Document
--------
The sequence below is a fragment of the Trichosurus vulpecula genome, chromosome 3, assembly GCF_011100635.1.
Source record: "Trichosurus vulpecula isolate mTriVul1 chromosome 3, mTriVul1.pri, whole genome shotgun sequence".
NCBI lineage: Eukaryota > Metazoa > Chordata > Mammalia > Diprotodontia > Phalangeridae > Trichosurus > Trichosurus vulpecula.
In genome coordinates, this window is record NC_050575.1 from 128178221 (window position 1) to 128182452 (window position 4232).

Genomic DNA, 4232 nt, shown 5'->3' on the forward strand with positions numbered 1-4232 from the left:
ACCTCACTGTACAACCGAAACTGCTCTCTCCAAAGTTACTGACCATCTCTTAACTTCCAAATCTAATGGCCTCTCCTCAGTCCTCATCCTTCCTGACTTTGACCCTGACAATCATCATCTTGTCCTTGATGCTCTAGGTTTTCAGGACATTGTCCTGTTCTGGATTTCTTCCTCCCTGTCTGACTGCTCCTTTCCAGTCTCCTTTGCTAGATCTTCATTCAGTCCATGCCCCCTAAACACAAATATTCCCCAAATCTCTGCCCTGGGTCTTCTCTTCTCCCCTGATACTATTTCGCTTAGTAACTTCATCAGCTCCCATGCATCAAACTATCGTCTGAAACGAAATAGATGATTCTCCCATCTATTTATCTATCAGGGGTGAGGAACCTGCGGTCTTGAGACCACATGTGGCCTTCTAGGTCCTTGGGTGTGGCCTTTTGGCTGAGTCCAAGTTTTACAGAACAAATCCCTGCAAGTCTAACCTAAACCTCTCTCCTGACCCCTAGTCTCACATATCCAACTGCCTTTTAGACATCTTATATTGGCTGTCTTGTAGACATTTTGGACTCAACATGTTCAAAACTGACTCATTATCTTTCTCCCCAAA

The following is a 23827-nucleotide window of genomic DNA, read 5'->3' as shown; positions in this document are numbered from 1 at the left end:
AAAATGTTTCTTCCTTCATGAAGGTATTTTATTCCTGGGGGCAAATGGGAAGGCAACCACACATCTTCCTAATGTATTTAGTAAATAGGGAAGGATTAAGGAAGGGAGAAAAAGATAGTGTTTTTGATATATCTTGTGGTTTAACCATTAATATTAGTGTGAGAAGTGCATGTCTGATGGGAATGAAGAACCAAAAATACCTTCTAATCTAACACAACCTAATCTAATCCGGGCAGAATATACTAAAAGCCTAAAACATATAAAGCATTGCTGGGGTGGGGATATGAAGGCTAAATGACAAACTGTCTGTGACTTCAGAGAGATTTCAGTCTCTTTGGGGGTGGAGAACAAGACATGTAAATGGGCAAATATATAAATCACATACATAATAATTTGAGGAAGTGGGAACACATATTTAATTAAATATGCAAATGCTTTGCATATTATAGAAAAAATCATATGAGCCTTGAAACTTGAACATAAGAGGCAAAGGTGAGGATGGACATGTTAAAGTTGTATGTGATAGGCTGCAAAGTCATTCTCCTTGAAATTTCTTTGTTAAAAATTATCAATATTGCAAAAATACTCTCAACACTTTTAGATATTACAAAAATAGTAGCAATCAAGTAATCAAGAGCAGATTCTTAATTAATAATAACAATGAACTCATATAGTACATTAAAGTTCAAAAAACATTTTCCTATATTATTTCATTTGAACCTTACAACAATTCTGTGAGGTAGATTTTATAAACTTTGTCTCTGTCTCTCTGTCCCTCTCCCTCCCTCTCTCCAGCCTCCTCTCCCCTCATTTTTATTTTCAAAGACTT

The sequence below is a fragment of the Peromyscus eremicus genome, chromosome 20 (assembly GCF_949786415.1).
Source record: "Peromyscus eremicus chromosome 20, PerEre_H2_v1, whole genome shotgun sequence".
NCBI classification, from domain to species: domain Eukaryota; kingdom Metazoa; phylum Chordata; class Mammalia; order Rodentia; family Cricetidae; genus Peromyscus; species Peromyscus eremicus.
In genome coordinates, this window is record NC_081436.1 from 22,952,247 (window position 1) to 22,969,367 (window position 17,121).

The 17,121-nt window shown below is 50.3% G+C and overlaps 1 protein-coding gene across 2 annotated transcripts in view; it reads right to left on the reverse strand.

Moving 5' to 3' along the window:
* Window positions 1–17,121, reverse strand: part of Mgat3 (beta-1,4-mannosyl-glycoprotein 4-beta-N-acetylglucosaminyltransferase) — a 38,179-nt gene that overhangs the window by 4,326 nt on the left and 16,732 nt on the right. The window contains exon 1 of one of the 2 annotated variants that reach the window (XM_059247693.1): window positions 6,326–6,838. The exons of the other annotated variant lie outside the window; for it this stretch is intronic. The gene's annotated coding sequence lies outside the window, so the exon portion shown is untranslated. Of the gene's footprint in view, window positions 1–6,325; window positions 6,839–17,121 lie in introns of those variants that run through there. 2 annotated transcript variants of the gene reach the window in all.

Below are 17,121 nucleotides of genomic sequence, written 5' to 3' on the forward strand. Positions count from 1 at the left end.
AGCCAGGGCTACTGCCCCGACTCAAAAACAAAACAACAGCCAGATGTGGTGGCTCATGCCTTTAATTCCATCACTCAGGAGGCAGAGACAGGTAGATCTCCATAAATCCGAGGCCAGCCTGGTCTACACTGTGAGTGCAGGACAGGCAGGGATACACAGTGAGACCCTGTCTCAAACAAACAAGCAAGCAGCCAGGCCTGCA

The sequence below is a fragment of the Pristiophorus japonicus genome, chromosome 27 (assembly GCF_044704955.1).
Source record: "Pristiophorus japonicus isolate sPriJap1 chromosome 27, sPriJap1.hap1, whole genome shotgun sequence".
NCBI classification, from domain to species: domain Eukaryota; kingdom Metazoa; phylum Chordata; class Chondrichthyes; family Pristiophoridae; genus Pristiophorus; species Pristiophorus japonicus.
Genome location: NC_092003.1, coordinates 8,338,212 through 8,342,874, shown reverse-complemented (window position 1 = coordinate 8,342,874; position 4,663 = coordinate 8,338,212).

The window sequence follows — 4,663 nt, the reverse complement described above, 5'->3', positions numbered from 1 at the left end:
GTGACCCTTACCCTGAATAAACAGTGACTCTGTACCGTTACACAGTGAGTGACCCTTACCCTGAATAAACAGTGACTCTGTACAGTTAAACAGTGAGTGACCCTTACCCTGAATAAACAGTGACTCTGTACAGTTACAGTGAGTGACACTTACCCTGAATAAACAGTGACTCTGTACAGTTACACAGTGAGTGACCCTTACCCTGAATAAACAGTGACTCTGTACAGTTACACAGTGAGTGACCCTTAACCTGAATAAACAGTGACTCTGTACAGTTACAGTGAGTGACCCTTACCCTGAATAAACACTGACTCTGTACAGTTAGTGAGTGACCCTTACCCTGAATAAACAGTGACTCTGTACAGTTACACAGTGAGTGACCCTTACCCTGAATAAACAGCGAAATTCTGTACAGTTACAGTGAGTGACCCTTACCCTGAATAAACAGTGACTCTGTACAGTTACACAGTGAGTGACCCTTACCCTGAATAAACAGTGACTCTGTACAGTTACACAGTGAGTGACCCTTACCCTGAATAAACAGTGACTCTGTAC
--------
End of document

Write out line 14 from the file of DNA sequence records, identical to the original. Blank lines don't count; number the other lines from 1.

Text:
Moving 5' to 3' along the window: